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Author: Created: 12/10/2013 9:48 AM
Blog of Brace Connection
By braceconnection on 3/18/2014 12:42 PM
Did you know that The Academy of Nutrition and Dietetics has designated the month of March for focusing the public's awareness on what to eat?

 

Take a look at our Top 9 Foods That Damage Your Teeth.

 

 

 

1. What you eat matters While these hard candies seem harmless, eat too many and the constant exposure to sugar can be harmful to your teeth. Hard candies also put your teeth at risk because in addition to being full of sugar, they can also trigger a dental emergency such as a broken or chipped tooth. Better alternative? Chew sugarless gum that carries the ADA Seal.



 

 

2. Ice is for chilling, not chewing You’d be surprised at how many people think ice is good for their teeth. It’s made of water, after all, and doesn’t contain any sugar or other additives. But chewing on hard substances can leave your teeth vulnerable to a dental emergency...
By braceconnection on 3/7/2014 10:38 AM
By braceconnection on 2/13/2014 10:56 AM

 

National Children’s Dental Health Month is meant to raise awareness about the importance of oral health.  Why is this type of celebration—and year-round attention to children’s dental health--important?

By braceconnection on 2/7/2014 11:46 AM

By braceconnection on 1/14/2014 5:37 PM
 

FIRST AID:

Save any tooth that has been knocked out. Bring it to your dentist as soon as possible. The longer you wait, the less chance there is your dentist to fix it. Hold the tooth only by the crown (chewing edge).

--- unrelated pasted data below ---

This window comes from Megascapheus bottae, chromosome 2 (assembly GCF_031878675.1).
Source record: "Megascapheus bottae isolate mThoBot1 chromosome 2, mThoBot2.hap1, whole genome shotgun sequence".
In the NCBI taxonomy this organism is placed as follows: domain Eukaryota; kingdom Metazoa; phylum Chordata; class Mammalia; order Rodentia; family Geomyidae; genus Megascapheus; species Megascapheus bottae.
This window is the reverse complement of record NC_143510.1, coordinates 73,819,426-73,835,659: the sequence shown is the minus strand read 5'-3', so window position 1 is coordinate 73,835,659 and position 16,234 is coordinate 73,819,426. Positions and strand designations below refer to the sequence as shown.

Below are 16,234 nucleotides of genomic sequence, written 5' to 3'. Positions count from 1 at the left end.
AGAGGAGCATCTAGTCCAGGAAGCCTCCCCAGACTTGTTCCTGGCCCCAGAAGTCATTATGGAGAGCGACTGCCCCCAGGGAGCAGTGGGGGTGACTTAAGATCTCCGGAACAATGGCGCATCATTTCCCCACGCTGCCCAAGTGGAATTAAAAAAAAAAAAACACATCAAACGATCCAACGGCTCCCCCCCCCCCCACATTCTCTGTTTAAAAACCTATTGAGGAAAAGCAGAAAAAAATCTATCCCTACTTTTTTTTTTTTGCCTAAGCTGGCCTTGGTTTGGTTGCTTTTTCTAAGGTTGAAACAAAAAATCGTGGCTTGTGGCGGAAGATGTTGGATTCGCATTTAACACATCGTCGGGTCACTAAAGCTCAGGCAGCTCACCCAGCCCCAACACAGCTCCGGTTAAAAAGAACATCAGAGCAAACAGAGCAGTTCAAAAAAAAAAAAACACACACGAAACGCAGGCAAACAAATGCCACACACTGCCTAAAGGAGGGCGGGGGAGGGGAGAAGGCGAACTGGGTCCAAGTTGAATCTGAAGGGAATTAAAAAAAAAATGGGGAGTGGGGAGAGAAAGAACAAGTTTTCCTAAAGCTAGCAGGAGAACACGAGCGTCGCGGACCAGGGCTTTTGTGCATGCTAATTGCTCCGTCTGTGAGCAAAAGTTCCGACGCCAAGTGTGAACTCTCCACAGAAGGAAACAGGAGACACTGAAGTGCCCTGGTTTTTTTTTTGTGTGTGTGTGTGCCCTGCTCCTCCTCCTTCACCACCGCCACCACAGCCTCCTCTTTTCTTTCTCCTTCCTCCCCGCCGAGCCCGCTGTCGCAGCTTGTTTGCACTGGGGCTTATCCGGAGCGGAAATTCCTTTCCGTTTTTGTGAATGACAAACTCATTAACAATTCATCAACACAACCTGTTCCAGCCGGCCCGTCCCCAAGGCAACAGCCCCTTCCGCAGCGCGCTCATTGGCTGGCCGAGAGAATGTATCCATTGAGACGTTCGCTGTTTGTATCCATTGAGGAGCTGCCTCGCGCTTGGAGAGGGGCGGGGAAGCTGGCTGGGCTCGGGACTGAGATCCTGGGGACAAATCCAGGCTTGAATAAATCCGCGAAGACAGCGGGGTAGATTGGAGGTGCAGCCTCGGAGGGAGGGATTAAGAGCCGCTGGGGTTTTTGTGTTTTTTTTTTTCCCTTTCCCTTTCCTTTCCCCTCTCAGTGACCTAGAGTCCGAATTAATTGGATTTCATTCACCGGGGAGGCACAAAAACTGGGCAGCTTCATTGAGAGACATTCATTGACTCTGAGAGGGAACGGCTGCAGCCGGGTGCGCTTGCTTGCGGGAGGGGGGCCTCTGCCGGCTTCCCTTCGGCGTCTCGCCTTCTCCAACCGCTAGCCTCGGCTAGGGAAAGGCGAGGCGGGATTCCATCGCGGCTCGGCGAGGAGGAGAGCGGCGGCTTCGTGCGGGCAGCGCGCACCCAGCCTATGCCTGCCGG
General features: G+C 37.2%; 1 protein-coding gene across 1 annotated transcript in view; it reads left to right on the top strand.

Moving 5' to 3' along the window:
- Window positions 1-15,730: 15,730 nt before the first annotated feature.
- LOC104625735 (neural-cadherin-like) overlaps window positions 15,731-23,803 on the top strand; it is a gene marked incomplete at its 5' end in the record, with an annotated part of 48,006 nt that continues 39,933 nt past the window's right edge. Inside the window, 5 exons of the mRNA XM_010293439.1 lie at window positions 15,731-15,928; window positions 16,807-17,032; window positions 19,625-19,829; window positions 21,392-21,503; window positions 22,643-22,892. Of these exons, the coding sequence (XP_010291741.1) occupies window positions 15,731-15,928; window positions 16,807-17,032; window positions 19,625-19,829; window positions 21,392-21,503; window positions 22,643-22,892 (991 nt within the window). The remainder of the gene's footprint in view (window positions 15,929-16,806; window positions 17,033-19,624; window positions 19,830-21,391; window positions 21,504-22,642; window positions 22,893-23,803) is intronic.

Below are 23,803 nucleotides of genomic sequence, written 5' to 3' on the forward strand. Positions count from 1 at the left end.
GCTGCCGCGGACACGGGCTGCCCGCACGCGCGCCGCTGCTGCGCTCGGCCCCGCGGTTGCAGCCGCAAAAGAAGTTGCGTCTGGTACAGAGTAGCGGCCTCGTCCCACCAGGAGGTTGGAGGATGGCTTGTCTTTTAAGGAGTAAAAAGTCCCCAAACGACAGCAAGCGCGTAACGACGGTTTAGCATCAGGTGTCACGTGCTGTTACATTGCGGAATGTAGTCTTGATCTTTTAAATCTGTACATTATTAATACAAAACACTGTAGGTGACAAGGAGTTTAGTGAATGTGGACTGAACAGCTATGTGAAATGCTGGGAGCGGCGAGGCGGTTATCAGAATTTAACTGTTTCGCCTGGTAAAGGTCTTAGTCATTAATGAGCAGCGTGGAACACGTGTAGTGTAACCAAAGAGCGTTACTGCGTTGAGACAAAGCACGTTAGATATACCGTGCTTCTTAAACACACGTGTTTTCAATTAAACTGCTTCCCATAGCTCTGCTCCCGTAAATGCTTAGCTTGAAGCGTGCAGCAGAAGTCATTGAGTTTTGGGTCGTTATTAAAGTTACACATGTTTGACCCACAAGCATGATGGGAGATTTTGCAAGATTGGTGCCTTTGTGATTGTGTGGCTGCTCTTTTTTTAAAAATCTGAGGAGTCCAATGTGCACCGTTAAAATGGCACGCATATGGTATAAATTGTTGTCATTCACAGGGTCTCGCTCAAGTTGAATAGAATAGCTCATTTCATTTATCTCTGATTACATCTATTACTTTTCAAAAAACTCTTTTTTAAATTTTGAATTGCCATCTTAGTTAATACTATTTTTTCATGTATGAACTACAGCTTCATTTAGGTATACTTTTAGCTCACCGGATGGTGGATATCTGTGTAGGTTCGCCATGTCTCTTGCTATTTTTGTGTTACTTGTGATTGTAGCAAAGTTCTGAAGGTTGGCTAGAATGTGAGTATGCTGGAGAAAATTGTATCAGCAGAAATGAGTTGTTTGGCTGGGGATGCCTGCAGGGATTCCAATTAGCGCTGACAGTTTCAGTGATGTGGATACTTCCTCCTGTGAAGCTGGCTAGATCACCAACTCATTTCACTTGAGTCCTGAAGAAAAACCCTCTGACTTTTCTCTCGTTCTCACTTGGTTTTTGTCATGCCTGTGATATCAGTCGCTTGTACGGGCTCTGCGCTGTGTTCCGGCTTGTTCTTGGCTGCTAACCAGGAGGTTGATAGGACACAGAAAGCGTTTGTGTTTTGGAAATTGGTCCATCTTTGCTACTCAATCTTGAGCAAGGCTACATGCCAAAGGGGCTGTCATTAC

You can take the tooth to the dentist by following one of these tips:

Try to place the tooth back in the mouth where it fell out, so it is level with other teeth. Bite down gently on gauze or a wet tea bag to help keep it in place. Be careful not to swallow the tooth. If the above step cannot be done, place the tooth in a container and cover with a small amount of whole milk or saliva. The tooth can also be carried between lower lip and lower gum or under the tongue. A tooth-saving storage device (Save-a-Tooth, EMT Tooth Saver) may be available at your dentist's office. Such a kit contains a travel case and fluid solution. Consider buying one for your home first aid kit. Also follow these steps:

Apply a cold compress to the mouth and gums for pain. Apply...
By braceconnection on 12/13/2013 8:08 AM


 

What Causes Dry Mouth?

 

There are several causes of dry mouth, also called xerostomia. These include:

Side effect of certain medications. Dry mouth is a common side effect of many prescription and nonprescription drugs, including drugs used to treat depression, anxiety, pain, allergies, and colds (antihistamines and decongestants), obesity, acne, epilepsy, hypertension (diuretics), diarrhea, nausea, psychotic disorders, urinary incontinence, asthma (certain bronchodilators), and Parkinson's disease. Dry mouth can also be a side effect of muscle relaxants and sedatives.

Side effect of certain diseases and infections. Dry mouth can be a side effect of medical conditions, including Sjögren's syndrome, HIV/AIDS, Alzheimer's disease, diabetes, anemia, cystic fibrosis, rheumatoid arthritis, hypertension, Parkinson's disease, stroke, and mumps.

Side effect of...
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